Fatah says it won't join Hamas coalition
Movement plans to concentrate on internal reform
Deputies from Fatah confirmed Sunday the beleaguered faction would not join Hamas in a coalition government. After meetings with Palestinian Authority President Mahmoud Abbas, scheduled to formally ask Hamas early next week to form a new government, deputies said it had been agreed that they would sit on the opposition benches despite calls by Hamas for a "political partnership."
An MP and former Cabinet minister, speaking on condition of anonymity, said Fatah would instead concentrate on internal reforms.
"Fatah must take time to reform itself and be a constructive force from the opposition benches," he said.
Abbas insists he will continue striving for a negotiated settlement to the conflict with the Jewish state.
Meanwhile, Palestinian Interior Minister Nasser Youssef sought to reassure security services, pledging there would be no purge of the forces.
"It is important and essential to maintain the security services' cohesion during this difficult period," Youssef was quoted as saying by the Palestinian news agency WAFA.
"They will stay as they are and we will not allow any violation ... as long as they are under the authority of President Mahmoud Abbas," he told a meeting of police in Gaza City.
But Youssef rejected a call from Hamas' exiled supreme leader, Khaled Meshaal, for the establishment of a new Palestinian army.
"We will not allow the creation of a military force in parallel to the security bodies in this country," Youssef said.
Armed followers of Fatah piled further pressure on the Palestinian faction's beleaguered leaders Sunday by demanding they resign following their disastrous election defeat.
Members of Al-Aqsa Martyrs Brigades called a news conference to demand the Fatah leadership pay the price for the election day meltdown.
The local Fatah leadership in the southern Gaza Strip town of Rafah also announced their resignation, urging their national superiors to follow suit.
Addressing journalists in Gaza City, Al-Aqsa spokesman Abu Mohammad said: "We ask the central committee to resign immediately and announce an emergency committee for the movement."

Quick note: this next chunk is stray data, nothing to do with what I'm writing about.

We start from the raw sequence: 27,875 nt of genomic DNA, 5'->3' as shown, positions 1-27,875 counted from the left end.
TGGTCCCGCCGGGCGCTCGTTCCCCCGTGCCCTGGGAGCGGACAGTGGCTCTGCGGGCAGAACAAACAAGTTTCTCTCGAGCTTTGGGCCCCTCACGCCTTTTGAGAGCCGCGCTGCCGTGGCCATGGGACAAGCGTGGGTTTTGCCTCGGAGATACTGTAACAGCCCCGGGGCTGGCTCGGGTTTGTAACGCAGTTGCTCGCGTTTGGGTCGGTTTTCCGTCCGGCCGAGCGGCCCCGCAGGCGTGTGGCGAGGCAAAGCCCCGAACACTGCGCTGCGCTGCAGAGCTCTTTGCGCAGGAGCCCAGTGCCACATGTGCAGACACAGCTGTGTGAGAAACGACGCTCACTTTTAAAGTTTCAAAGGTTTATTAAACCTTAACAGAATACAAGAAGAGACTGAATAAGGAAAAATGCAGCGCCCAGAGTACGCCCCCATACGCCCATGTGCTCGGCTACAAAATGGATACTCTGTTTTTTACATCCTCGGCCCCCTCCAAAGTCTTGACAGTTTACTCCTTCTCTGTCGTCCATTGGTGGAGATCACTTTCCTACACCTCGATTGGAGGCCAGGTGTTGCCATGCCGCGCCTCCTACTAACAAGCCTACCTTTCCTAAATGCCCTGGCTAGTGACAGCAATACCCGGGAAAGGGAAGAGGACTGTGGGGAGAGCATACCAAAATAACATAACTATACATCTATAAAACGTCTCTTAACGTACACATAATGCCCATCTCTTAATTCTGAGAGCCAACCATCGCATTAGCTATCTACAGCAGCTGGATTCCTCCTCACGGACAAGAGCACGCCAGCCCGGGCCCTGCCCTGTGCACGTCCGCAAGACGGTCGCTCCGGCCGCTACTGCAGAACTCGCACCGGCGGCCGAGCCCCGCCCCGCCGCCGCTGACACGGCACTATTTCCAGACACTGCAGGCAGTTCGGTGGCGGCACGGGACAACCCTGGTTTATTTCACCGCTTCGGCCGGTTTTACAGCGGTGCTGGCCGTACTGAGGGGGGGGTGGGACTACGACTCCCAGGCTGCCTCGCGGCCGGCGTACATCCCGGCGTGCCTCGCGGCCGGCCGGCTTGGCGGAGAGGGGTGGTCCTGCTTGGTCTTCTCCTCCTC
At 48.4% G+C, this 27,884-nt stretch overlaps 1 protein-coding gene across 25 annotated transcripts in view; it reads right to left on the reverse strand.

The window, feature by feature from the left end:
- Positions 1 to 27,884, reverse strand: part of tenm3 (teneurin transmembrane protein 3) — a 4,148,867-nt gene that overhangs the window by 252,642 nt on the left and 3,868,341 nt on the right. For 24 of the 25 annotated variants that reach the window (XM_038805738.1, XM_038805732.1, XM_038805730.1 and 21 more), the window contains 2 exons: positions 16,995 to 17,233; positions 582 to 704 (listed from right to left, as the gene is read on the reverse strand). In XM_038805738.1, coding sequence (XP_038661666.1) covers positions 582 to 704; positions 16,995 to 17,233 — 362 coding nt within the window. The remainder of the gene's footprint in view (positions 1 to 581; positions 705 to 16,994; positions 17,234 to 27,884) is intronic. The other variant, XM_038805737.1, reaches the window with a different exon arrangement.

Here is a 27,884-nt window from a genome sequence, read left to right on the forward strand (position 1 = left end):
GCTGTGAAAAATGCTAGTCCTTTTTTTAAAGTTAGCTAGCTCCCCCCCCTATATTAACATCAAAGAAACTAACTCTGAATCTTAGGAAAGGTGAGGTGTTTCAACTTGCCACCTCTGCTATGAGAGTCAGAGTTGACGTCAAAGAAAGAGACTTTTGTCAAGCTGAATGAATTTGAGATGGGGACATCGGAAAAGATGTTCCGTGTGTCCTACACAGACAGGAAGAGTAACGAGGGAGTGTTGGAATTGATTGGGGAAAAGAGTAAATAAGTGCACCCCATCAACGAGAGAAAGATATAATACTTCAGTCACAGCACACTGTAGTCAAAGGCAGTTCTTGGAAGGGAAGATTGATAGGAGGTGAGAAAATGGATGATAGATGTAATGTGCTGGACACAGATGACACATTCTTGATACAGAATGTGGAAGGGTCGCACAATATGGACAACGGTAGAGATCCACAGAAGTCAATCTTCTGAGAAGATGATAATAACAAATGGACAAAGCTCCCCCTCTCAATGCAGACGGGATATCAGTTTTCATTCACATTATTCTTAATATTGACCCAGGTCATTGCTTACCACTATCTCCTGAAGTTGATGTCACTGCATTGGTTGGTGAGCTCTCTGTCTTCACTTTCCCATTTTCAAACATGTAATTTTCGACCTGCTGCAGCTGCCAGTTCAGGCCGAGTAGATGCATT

He called for "all the armed wings of the Al-Aqsa Brigades to be under one command."
The Palestinian central elections commission made a slight revision Sunday to the result of last week's general election, reducing by two the number of seats won by Hamas.
The elections commission said in a statement that the final official result now showed Hamas had won 74 rather than 76 seats in the election, while the former ruling Fatah faction's tally was revised upward from 43 to 45.
Separately, Israeli acting leader Ehud Olmert and German Chancellor Angela Merkel made a joint pledge Sunday not to deal with Hamas until it recognised the Jewish state's right to exist and renounced violence.
"Cooperation between Israel and the Palestinians can only be possible if they [Hamas] meet three conditions, the renunciation of terror and violence, recognition of Israel's right to exist and they accept all existing international agreements," said Merkel.
Asked if there was any chance of Germany holding talks with Hamas before it met the conditions, she replied: "Absolutely not."
Merkel is due to meet with Abbas in the West Bank town of Ramallah Monday but not with any Hamas leaders.
U.S. President George W. Bush said Friday that Washington, which handed over $363 million last year, would cut its subsidies if Hamas does not renounce the use of violence and annul its founding charter's objective of destroying Israel.
The EU, which gave $1.5 billion during the last five years,
has also warned that it will only continue its support of the Palestinian economy on condition that the incoming government is in favour of peace with Israel.
"The Palestinians need around $100 million to pay government employees which form the backbone of the regime, but nobody knows where they are going to find the money," said a European diplomat.